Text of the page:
2011 (updated periodically since 2005) London Street Gangs Website (now closed down)

There is no claim here that our list is infallible or without error, although it is certainly more accurate than official records that have been made available publicly. However, it must be used with caution. There is a high number of named groups available on site, however, it encompasses a wide range of “gangs”.

Great difficulty lies in producing the list because of the vast array of definitions as to what constitutes a gang. The ‘gang experts’ of this world have yet to agree on what a gang is, and it is likely that this will continue for many more years because the fluid nature of gang membership, youth and group offending is far too complex for us to simply view as an issue of “gangs”.

All groups listed have members that have been involved in crime, but ascertaining whether or not their crimes were a result of, or motivated by, gang membership is almost impossible to know. A majority of groups listed are less serious in nature with offending going little beyond fights with rival areas, minor crimes of theft or robbery and drug use – acts which are at some point participated in by many youths both in and out of gangs and not confined to working class or deprived areas.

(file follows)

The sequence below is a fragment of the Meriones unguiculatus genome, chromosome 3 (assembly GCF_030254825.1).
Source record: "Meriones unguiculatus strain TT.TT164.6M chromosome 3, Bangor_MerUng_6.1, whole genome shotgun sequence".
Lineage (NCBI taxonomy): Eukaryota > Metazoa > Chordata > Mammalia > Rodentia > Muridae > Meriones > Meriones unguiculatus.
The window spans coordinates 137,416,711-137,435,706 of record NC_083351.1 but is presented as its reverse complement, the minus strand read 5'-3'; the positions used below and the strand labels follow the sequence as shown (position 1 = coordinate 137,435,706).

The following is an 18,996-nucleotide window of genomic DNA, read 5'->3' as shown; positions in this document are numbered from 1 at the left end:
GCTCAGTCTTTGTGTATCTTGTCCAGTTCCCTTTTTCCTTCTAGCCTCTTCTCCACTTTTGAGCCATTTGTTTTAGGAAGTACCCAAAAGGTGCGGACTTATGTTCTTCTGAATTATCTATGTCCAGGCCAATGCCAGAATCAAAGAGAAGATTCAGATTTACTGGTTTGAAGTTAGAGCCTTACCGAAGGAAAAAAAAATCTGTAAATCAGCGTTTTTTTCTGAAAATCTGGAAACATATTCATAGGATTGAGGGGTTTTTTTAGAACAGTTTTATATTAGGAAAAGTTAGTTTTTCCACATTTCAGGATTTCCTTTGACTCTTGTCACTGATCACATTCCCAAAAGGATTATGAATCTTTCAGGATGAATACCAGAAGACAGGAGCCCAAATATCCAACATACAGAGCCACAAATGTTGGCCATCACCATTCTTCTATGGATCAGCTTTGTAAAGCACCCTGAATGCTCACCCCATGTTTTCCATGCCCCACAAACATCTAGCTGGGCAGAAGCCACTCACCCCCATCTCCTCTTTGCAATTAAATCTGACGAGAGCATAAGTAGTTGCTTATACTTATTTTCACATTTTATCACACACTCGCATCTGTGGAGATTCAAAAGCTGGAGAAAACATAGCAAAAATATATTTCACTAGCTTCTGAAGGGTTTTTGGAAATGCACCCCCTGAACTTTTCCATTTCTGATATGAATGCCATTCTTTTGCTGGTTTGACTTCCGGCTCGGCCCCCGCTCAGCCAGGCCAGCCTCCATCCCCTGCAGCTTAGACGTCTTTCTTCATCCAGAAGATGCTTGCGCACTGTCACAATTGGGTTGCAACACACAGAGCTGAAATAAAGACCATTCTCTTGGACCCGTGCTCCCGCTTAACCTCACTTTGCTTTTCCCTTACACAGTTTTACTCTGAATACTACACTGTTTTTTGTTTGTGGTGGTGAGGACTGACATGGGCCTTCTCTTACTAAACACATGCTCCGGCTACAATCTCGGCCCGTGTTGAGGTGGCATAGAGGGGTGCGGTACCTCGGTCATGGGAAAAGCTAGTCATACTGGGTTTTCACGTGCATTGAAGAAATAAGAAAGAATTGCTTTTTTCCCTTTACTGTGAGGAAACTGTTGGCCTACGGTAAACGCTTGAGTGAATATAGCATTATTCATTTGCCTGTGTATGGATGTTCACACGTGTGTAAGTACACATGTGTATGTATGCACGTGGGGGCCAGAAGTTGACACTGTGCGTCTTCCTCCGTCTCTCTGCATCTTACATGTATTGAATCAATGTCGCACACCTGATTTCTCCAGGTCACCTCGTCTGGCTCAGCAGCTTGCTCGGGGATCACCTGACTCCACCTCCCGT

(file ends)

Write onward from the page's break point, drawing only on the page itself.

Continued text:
The reason many less serious gangs, or groups of young people, have been included in our list is because they have a collective identity, a group name and an attachment to a local area and in most cases a similar group that they consider as a rival. Proving that these lesser groups, or any street gang for that matter, exist solely to participate in illegal activity is also near impossible, yet this is one of the key definers agreed upon by ‘experts’.

There are currently 250 active gangs listed on the website together with a further 120 inactive or defunct gangs that have existed since the 1970’s. Furthermore, 380 cliques or sub-sets of larger gangs are listed beneath the main gang or umbrella term.